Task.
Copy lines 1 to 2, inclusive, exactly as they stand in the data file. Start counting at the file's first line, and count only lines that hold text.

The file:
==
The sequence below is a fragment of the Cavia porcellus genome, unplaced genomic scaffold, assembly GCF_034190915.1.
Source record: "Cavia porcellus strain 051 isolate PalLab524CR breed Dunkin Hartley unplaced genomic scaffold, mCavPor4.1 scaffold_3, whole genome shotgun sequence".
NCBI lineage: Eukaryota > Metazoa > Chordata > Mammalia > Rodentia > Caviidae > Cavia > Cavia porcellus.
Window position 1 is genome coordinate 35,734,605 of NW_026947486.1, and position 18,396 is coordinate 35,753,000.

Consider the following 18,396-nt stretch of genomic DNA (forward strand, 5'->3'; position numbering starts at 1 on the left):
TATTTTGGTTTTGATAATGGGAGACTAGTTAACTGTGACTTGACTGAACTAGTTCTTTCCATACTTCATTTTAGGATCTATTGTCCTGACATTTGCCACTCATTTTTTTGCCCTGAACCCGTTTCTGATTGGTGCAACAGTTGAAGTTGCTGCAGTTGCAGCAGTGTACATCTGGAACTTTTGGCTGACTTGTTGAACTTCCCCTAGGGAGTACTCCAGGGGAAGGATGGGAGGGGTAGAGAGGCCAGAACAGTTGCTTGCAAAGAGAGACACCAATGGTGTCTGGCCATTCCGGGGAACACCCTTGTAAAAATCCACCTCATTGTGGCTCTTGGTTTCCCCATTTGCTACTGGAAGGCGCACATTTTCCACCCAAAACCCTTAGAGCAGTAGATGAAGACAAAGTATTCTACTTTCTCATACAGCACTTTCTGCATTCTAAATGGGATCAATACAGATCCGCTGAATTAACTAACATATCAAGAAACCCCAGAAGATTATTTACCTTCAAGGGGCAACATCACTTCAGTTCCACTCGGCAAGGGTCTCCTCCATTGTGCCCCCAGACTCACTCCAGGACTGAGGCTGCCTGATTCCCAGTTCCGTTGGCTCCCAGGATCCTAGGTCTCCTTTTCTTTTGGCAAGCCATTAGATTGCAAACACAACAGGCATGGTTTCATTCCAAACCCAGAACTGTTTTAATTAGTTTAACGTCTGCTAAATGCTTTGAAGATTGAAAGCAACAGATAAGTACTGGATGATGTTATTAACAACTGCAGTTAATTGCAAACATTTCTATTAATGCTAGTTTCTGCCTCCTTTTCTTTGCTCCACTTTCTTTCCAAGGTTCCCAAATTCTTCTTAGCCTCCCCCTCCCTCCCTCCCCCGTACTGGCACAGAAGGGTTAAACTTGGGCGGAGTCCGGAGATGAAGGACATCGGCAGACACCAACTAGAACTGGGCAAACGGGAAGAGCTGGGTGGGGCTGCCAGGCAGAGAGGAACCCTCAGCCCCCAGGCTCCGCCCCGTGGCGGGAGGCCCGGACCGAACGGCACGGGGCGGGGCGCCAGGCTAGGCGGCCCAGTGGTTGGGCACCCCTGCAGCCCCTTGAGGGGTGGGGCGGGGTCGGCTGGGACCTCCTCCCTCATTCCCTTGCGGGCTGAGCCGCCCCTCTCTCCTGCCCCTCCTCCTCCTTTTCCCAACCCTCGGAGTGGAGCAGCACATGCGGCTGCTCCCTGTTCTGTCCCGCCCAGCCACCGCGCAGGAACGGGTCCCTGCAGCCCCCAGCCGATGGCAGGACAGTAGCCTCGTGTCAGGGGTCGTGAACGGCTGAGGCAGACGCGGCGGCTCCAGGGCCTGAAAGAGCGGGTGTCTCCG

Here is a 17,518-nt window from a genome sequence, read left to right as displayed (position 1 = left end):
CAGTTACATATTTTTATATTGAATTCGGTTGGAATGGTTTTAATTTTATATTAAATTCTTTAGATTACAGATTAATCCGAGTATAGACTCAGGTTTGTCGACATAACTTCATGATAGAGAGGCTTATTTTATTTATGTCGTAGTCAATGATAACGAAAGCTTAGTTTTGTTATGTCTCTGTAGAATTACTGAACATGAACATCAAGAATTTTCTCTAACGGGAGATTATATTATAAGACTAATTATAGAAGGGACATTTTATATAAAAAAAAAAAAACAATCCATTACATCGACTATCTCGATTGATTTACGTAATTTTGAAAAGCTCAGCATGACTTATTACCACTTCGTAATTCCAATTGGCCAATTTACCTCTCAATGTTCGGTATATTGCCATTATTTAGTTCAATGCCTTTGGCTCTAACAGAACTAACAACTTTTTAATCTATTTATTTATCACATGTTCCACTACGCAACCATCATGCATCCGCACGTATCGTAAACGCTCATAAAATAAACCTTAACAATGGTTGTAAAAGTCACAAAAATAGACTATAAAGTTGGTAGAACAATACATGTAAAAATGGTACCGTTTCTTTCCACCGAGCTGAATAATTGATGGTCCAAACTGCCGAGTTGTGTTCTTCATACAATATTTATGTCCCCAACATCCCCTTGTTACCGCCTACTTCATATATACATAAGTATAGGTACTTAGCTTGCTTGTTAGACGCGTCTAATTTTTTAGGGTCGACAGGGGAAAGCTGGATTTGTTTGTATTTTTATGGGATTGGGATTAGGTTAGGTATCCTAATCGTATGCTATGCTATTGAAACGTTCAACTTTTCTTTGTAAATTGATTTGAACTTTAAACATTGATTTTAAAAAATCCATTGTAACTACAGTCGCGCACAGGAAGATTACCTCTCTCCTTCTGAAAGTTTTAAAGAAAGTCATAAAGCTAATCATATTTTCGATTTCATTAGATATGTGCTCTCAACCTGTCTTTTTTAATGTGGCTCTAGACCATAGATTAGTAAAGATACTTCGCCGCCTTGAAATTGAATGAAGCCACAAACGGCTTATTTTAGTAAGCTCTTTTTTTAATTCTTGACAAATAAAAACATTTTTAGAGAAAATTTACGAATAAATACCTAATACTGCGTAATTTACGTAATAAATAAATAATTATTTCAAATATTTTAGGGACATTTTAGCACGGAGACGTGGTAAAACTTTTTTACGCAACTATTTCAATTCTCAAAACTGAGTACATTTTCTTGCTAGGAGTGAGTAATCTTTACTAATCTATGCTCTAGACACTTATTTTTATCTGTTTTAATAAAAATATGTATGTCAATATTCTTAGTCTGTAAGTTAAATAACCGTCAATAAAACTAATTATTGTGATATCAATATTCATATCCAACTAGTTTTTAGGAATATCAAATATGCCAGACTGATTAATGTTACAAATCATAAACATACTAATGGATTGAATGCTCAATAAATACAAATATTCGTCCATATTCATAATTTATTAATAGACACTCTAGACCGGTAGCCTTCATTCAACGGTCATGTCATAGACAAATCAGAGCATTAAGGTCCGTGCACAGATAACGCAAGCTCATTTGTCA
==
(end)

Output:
The sequence below is a fragment of the Cavia porcellus genome, unplaced genomic scaffold, assembly GCF_034190915.1.
Source record: "Cavia porcellus strain 051 isolate PalLab524CR breed Dunkin Hartley unplaced genomic scaffold, mCavPor4.1 scaffold_3, whole genome shotgun sequence".